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Deadline day has come and gone,...

Deadline day has come and gone, here’s what survived

By: Sarah Ulmer - February 9, 2018

Floor deadline for general bills is here. What does not get taken up on the floor by midnight tonight will die.

These bills have passed so far:

HB 541 – This is the House’s gang bill, similar to the one the Senate passed earlier this week. The bill sparked quite a bit of debate on the floor with concern over profiling against fraternities and sororities. Rep. Gipson assured those opposed that the bill would only target individuals engaging in criminal activity.

HB 898 –  The House version of a Medicaid Tech bill was amended and passed on Thursday. The committee substitute was presented with a repealer on several provisions with the Medicaid program. Long story short, the goal was to keep the bill alive to iron out the kinks.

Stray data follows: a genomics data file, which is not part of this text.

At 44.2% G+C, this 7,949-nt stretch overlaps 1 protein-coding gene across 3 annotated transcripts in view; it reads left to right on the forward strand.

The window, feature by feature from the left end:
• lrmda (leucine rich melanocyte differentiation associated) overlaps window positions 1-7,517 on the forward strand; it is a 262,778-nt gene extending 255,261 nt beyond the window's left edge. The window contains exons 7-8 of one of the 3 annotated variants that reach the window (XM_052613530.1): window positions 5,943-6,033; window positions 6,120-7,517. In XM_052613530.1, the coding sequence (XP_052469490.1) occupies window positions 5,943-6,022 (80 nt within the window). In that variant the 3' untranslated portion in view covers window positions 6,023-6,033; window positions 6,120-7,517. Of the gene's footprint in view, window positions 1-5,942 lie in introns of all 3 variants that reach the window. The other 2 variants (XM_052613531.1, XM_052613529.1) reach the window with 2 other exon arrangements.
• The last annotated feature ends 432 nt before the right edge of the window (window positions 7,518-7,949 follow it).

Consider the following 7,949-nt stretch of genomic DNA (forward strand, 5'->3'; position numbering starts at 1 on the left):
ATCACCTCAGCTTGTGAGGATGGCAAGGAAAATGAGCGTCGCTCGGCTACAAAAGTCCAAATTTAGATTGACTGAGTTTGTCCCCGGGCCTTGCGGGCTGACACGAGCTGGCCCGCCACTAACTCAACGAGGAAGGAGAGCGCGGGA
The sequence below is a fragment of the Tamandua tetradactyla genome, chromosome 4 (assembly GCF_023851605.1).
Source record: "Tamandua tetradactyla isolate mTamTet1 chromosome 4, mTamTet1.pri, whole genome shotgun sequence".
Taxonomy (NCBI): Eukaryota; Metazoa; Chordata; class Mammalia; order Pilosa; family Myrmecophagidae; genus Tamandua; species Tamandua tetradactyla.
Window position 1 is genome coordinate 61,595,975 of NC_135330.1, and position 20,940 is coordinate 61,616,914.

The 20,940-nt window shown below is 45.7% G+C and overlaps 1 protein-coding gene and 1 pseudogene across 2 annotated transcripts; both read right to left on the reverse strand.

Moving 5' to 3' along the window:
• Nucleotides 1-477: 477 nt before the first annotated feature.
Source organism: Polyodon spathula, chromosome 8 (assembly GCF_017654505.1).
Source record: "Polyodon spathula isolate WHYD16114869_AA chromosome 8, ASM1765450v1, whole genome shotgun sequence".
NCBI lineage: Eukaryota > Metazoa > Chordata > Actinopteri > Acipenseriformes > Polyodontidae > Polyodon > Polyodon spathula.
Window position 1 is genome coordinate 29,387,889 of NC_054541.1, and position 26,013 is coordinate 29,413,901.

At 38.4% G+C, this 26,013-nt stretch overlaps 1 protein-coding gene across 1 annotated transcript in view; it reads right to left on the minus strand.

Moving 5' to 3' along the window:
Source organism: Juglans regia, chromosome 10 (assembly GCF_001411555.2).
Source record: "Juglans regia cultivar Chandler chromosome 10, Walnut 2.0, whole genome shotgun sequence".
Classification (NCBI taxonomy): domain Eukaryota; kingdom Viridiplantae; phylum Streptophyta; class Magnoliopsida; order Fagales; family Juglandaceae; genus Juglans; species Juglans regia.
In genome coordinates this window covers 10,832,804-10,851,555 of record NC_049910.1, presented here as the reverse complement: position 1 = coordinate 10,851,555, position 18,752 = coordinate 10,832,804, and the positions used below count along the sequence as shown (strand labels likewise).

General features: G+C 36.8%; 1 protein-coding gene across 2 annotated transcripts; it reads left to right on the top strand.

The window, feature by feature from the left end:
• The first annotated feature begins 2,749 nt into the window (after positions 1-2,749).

HB 1083 – This bill sparked quite the conversation, Representative Young waved a gun around on the floor as he argued against this bill, that gives a lawmaker a right to actually do that. The bill was passed yesterday but tabled on a motion to reconsider.

HB 1238 – A bill that The Attorney General has been very outspoken in opposition of passed in the house, but not after heated and passionate debate. Several Democratic members argued that this bill was merely a way to take a stab at the AG’s office and it’s success, however Rep. baker argued that the AG has overstepped his power and this bill is meant to protect the people. The bill passed in a close vote of 57-52.